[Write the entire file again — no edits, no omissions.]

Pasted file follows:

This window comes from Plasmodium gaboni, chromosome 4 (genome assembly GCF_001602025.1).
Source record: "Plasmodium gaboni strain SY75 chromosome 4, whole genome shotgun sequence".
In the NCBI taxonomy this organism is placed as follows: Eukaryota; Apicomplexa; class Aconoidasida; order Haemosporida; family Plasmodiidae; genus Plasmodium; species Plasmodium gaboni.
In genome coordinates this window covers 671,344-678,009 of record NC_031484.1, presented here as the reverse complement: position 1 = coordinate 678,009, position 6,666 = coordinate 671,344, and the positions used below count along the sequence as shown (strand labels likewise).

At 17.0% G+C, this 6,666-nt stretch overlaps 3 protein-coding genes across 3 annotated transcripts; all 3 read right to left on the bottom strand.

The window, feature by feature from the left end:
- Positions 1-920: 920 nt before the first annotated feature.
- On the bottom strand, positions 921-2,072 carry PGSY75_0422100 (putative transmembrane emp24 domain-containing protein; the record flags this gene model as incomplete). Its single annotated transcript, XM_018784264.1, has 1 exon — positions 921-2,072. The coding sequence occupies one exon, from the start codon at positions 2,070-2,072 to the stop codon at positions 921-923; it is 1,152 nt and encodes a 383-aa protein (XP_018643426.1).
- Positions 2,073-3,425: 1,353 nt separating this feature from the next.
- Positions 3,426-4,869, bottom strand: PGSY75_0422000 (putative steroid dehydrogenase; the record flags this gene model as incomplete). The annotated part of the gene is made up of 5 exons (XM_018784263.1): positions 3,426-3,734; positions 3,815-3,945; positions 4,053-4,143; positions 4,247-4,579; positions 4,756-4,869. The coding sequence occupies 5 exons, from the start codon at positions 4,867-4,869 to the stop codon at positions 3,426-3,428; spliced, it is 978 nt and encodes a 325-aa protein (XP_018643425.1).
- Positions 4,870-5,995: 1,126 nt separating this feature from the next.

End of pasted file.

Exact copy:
This window comes from Plasmodium gaboni, chromosome 4 (genome assembly GCF_001602025.1).
Source record: "Plasmodium gaboni strain SY75 chromosome 4, whole genome shotgun sequence".
In the NCBI taxonomy this organism is placed as follows: Eukaryota; Apicomplexa; class Aconoidasida; order Haemosporida; family Plasmodiidae; genus Plasmodium; species Plasmodium gaboni.
In genome coordinates this window covers 671,344-678,009 of record NC_031484.1, presented here as the reverse complement: position 1 = coordinate 678,009, position 6,666 = coordinate 671,344, and the positions used below count along the sequence as shown (strand labels likewise).

At 17.0% G+C, this 6,666-nt stretch overlaps 3 protein-coding genes across 3 annotated transcripts; all 3 read right to left on the bottom strand.

The window, feature by feature from the left end:
- Positions 1-920: 920 nt before the first annotated feature.
- On the bottom strand, positions 921-2,072 carry PGSY75_0422100 (putative transmembrane emp24 domain-containing protein; the record flags this gene model as incomplete). Its single annotated transcript, XM_018784264.1, has 1 exon — positions 921-2,072. The coding sequence occupies one exon, from the start codon at positions 2,070-2,072 to the stop codon at positions 921-923; it is 1,152 nt and encodes a 383-aa protein (XP_018643426.1).
- Positions 2,073-3,425: 1,353 nt separating this feature from the next.
- Positions 3,426-4,869, bottom strand: PGSY75_0422000 (putative steroid dehydrogenase; the record flags this gene model as incomplete). The annotated part of the gene is made up of 5 exons (XM_018784263.1): positions 3,426-3,734; positions 3,815-3,945; positions 4,053-4,143; positions 4,247-4,579; positions 4,756-4,869. The coding sequence occupies 5 exons, from the start codon at positions 4,867-4,869 to the stop codon at positions 3,426-3,428; spliced, it is 978 nt and encodes a 325-aa protein (XP_018643425.1).
- Positions 4,870-5,995: 1,126 nt separating this feature from the next.